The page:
Tuesday, September 22, 2009

How to make September disappear...

What a crazy month. With September having barely begun, we received some surprising news on the morning of Monday, September 7th. Due to the widespread swine flu pandemic, and the number of Pinares students out with flu symptoms, the school made the decision to close for two weeks in order to sanitize the school and give students a chance to get better. That Monday, when my principal called me out of class to let me know that we would not have class starting the next day until the 21st, I was shocked! By the end of that same school day, several teachers had already bought plane tickets to go home to the states, and some had planned international chicken bus adventures set to leave the very next day. I contemplated going home, but with rumors spreading that the school would need to take away most of our future long weekends away in order to make up these missed instructional days, I wanted to take advantage of this time to see the country! I also knew my family was wanting to make a trip down, so I jumped on this opportunity. I convinced my dad to fly down and Mallory, my sister, was even able to miss a week of class in order to come with him!

For the first week of the vacation, I hung around Teguc for a few days and caught up on classroom things and took a little trip to a park nearby called El Picacho, where there is a huge Jesus statue and views of the entire city.

On Thursday, a group of us headed to La Ceiba, a beach on the Caribbean. Ben and Joy, a brave teacher-couple who have been here for a year, rented a van and Ben did all the driving.

That was such a treat because it gave us so much freedom to go where we pleased! We stayed one night in a super nice resort on the beach, free to all of us because it was loaned to us by a students' parents who own it. From there, a smaller group of us continued down the beach to a much less touristy and much more rustic beach called Trujillo, where the water was crystal clear right off the beach and there were massive star fish all over! In Trujillo we went on a snorkel trip and visited an old Fort (built by the Spanish, like the one in St. Augustine!)

After two nights in our fun, but very simple hostel-ish hotel in Trujillo, we went back to La Ceiba and spent another night in the resort. On Monday I went white water rafting!! The river is incredibly beautiful and snuggled right into a national forest (more like a jungle). Even better than the rafting was the jumping off huge rocks into the white water, and swimming and hiking along the river.

That afternoon my family flew right into La Ceiba!! After a dinner with the big group of teachers, we split off and headed for our hotel, Villa Helens right on the beach. The next day we went to the most beautiful tropical location I've ever seen in my life, called Cayos Cochinos, a little cluster of tiny islands amid turquoise water and the second largest barrier reef in the world! I've never seen a reef like it. It was most definitely the best snorkeling I've ever done! After snorkeling, the boat took us to a tiny Garifuna (afro-caribe) island where we ate a fried whole-fish lunch.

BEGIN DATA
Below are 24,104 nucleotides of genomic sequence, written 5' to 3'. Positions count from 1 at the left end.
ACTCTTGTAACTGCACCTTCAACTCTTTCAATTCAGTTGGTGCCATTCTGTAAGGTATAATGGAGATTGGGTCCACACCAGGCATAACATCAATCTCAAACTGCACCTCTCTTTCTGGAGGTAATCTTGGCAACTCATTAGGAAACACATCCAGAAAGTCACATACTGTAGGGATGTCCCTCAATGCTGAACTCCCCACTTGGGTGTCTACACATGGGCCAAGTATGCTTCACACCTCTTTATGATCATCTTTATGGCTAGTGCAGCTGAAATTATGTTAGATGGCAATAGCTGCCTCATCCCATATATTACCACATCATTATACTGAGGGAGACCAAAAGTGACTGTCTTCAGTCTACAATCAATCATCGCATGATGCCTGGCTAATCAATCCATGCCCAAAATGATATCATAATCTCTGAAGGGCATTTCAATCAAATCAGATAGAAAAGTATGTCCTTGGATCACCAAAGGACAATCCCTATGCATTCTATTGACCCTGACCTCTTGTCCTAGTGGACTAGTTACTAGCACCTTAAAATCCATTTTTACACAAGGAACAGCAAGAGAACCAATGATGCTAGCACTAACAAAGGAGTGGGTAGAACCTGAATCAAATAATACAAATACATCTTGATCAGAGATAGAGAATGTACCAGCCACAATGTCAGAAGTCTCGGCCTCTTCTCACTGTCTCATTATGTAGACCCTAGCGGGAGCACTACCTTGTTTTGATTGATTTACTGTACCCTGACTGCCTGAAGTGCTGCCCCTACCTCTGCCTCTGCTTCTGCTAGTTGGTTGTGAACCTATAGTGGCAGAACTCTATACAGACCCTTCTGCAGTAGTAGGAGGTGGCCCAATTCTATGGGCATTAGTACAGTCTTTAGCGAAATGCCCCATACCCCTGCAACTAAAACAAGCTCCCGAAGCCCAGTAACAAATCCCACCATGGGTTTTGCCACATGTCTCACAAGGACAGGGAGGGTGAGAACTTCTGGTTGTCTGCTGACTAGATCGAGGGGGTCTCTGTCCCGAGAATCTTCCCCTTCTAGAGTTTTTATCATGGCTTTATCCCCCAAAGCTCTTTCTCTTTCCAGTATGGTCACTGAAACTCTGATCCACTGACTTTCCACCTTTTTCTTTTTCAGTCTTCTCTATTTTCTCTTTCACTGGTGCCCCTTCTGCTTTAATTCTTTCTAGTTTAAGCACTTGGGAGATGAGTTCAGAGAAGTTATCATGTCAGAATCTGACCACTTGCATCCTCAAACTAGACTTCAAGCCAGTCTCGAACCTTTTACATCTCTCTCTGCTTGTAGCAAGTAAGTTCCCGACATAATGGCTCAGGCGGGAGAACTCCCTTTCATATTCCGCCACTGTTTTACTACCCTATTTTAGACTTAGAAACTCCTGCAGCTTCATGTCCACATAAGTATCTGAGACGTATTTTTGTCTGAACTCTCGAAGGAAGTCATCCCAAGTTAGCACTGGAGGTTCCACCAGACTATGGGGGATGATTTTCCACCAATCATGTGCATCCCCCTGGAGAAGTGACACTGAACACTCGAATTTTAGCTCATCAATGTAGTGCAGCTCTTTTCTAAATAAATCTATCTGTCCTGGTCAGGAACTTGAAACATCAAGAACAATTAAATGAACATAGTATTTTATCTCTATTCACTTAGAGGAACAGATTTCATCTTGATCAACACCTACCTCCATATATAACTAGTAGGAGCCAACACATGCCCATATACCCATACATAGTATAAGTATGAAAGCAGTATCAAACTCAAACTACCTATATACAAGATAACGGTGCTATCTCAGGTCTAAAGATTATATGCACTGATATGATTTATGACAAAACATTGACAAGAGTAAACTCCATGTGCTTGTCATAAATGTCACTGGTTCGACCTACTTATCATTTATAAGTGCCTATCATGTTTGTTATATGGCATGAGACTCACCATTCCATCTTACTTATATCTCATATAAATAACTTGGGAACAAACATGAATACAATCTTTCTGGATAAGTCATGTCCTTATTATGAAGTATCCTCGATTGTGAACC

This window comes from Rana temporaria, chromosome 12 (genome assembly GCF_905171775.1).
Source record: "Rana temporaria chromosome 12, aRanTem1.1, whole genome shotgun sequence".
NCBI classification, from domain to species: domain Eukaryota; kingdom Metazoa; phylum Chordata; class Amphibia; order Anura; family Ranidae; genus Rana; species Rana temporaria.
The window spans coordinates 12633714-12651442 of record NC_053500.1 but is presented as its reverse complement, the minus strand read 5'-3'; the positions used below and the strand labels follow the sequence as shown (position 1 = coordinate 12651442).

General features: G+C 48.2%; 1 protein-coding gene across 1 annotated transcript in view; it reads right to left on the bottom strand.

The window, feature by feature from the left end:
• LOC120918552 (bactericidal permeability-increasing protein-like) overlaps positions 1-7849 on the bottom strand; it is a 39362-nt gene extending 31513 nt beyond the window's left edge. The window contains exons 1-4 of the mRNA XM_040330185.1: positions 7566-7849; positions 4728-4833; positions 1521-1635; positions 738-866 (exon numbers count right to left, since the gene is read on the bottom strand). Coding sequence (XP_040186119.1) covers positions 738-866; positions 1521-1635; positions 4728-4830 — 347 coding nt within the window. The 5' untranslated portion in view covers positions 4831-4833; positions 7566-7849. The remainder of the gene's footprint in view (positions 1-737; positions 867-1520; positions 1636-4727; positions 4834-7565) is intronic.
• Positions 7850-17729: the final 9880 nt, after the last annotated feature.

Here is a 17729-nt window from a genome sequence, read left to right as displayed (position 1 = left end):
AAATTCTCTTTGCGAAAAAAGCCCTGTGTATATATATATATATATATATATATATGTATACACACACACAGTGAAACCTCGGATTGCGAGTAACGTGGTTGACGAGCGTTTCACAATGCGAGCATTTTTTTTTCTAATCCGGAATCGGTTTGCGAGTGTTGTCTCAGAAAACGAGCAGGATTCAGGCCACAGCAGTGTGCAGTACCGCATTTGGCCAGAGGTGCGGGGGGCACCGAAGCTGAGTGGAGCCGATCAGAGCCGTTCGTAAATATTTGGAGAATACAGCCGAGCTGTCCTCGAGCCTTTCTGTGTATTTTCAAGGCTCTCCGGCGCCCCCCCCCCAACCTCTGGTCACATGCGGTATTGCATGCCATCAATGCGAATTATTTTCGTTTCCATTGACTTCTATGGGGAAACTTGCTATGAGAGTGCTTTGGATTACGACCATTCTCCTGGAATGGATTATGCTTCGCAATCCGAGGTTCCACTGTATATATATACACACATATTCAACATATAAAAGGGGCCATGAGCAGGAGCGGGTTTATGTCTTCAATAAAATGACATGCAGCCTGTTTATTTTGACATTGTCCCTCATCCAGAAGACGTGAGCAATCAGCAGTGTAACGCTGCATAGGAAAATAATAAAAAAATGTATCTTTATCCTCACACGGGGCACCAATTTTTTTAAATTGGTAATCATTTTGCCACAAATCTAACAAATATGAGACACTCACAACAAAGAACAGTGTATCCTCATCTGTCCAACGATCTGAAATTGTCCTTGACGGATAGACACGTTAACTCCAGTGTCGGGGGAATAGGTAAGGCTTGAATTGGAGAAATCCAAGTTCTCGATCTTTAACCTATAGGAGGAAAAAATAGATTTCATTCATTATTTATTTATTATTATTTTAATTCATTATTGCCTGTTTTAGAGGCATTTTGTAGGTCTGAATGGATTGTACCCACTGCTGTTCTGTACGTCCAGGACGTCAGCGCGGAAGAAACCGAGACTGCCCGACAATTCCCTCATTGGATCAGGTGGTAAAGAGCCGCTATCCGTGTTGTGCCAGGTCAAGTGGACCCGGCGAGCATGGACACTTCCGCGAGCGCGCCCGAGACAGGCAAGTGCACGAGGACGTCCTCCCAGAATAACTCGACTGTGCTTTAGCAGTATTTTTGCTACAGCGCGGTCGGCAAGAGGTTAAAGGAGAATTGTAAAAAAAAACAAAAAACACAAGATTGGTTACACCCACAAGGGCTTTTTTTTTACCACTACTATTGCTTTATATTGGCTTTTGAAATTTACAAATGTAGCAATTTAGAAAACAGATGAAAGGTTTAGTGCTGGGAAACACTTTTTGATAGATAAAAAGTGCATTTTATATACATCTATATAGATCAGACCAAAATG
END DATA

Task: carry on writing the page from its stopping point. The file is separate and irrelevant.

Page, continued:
We intended to stay another day in Ceiba and do a Canopy Tour before taking an afternoon bus to Copan, but after learning that the bus schedules were not what I thought, we had to forgo the canopy tour and leave on a 10:00 bus. It was a long day of travel, with a two-hour layover in between our two, 3-hour bus rides, but we finally made it to Copan. Copan was described to me as an island within Honduras. It has been built up as a touristy spot because of the incredible Mayan ruins nearby, but there is nothing else around it. For me, Copan was such a welcome relief from being in a city or stranded in a beach hotel. It reminded me of the traditional Mexican colonial towns I liked to visit, where everything branches out, grid-like, from the central park. In Copan we made friends with our Tuk-Tuk (moto-taxi) driver and he ended up taking us to all the sights we wanted to hit. We saw the ruins, did a Canopy tour, visited a shade-grown coffee plantation, and went to Macaw Mountain bird park. When it got dark (which happens pretty early) we wandered around the town and shopped and ate and just people-watched.
Our hotel in Copan, Don Udos, was adorable and comfortable and made me want to stay forever. In fact, we did end up extending our stay until Saturday, the day before Mallory and Dad flew out of Teguc, because we liked it so much!

But all good things must come to an end, and we
headed back to Teguc early Saturday morning, where I got to show my family my house and school and a bit of the city. I feel so fortunate that I got this incredibly unexpected vacation and visit and was able to see so much of the country already! Honduras is really an amazing place to visit, and it is quite unfortunate the effect that the political situation is having on tourism. So, come visit me and together we can do our part to get Honduras back on its feet again! :)

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